Biomass Processing2018-08-15T09:27:41+00:00

BIOMASS PROCESSING

METWAVE BIOMASS PROCESSING

BIOSOLID PROCESSING

The biomass pyrolysis process consists of the following stages: feedstock receiving and storage; feedstock pre-treatment (e.g. drying or grinding); pyrolysis proper in an appropriate reactor; separation of solid residue (carbonization product and ash); vapour cooling and condensation; and bio-oil collection. Before the condensation, the pyrolytic vapours may be subjected to catalytic reforming in order to obtain adequate process selectivity in respect of the product preferred.

Figure 1

A part of the carbonization product may be recovered and returned to the microwave reactor, where it would be used as a microwave radiation absorber and it would make it possible to recuperate a part of the heat. A part of the gaseous product may be burnt to provide thermal energy for the feedstock pretreatment (e.g. drying). The process of pyrolysis with a reactor heated by microwave radiation has been schematically shown in Fig. 1.

The basic difference between the processes of conventional pyrolysis and microwave pyrolysis lies in the feedstock heating method. At the conventional heating, thermal energy is transmitted from the surface into the depth of the feedstock by convection, radiation, and conduction. Such a process is relatively slow and requires the feedstock material to be finely ground. Instead, the microwave heating is a process of conversion of electromagnetic energy into thermal energy. The microwave energy induces molecular motion by dipole rotation and ion migration [1].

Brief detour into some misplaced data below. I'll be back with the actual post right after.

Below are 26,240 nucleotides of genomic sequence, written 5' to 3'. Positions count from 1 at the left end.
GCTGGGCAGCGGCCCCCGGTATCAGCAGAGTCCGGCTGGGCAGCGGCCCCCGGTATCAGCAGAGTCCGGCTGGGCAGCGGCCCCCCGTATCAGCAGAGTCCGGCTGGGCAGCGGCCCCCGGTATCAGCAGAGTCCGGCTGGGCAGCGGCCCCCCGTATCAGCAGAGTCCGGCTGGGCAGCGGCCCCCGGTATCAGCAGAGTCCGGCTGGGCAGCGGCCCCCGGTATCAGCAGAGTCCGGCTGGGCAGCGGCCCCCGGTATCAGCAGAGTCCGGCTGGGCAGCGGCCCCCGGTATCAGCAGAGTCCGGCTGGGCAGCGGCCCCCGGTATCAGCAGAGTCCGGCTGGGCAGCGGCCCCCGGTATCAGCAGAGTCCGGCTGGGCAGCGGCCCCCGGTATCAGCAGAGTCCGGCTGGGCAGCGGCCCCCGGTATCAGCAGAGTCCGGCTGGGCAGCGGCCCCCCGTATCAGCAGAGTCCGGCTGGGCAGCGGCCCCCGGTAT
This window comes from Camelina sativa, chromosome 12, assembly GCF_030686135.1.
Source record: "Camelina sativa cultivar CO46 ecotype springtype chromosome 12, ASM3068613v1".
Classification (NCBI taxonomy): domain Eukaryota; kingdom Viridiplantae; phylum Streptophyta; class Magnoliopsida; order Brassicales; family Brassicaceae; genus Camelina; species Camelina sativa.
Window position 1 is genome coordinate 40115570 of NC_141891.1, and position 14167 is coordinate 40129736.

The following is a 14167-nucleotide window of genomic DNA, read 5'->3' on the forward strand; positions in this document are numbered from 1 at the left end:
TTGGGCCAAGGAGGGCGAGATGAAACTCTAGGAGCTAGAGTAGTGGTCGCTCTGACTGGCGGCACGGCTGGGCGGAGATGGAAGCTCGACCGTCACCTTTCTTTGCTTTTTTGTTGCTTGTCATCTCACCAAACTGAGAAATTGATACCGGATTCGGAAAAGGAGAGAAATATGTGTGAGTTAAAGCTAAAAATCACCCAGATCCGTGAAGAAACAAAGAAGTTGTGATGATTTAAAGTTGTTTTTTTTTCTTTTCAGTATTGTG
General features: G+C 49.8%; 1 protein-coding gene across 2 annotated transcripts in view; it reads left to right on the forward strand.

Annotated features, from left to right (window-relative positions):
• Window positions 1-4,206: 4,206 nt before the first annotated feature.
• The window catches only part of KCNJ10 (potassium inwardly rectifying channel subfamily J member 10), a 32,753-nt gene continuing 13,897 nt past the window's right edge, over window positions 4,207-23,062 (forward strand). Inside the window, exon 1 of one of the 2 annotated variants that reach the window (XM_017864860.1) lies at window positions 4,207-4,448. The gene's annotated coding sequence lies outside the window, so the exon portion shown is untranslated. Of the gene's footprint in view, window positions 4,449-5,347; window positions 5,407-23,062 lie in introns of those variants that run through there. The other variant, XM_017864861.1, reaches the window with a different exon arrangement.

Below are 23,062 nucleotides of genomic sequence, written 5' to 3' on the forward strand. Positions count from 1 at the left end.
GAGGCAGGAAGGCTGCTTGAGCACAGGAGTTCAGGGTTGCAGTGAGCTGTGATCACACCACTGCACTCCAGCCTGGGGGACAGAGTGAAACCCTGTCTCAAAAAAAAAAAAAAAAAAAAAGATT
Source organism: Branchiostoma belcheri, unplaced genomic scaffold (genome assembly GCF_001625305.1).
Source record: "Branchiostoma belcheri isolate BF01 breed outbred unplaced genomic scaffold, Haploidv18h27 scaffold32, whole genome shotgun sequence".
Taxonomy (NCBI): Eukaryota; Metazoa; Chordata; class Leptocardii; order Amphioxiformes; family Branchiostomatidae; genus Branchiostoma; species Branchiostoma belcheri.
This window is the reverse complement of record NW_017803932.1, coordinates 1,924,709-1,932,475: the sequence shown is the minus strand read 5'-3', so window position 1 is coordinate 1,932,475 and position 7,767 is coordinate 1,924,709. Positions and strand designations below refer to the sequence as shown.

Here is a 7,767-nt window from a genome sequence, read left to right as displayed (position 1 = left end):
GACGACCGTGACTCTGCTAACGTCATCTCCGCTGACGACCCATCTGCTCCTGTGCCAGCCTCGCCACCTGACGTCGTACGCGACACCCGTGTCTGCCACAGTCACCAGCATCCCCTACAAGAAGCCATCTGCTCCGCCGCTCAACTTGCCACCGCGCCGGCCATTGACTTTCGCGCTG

The microwave heating is a contactless and fast process, which takes place throughout the entire material volume. Hence, the heat is generated throughout the entire volume of each material particle. The microwave heating is a selective process, i.e. the feedstock behaviour in a microwave field will not be identical for every feedstock material. The materials that are most susceptible to microwave radiation are dielectrics, such as e.g. water or methanol. Materials of this type are referred to as microwave radiation absorbers. The materials that have not dielectric properties will reflect or transmit microwave radiation without being heated. Therefore, the microwave pyrolysis may only be applied to the materials that fully or partly absorb microwave radiation, thanks to which the heating of such materials is possible.

An important process parameter is the residence time. The fast internal heating causes fast release of moisture from the feedstock and, in consequence, a growth in the volatile substances release area during the pyrolysis process. In a microwave reactor, volatile vapours (including small dipolar molecules) loaded with solid particles (chiefly fine particles of the carbonization product) can be easily heated by microwaves to a higher temperature. Therefore, the pyrolytic vapours must be carried away from the reactor very quickly for the secondary cracking of the vapours within the reactor space to be reduced and for water vapour to be removed. An important process parameter is the residence time. The fast internal heating causes fast release of moisture from the feedstock and, in consequence, a growth in the volatile substances release area during the pyrolysis process. In a microwave reactor, volatile vapours (including small dipolar molecules) loaded with solid particles (chiefly fine particles of the carbonization product) can be easily heated by microwaves to a higher temperature. Therefore, the pyrolytic vapours must be carried away from the reactor very quickly for the secondary cracking of the vapours within the reactor space to be reduced and for water vapour to be removed.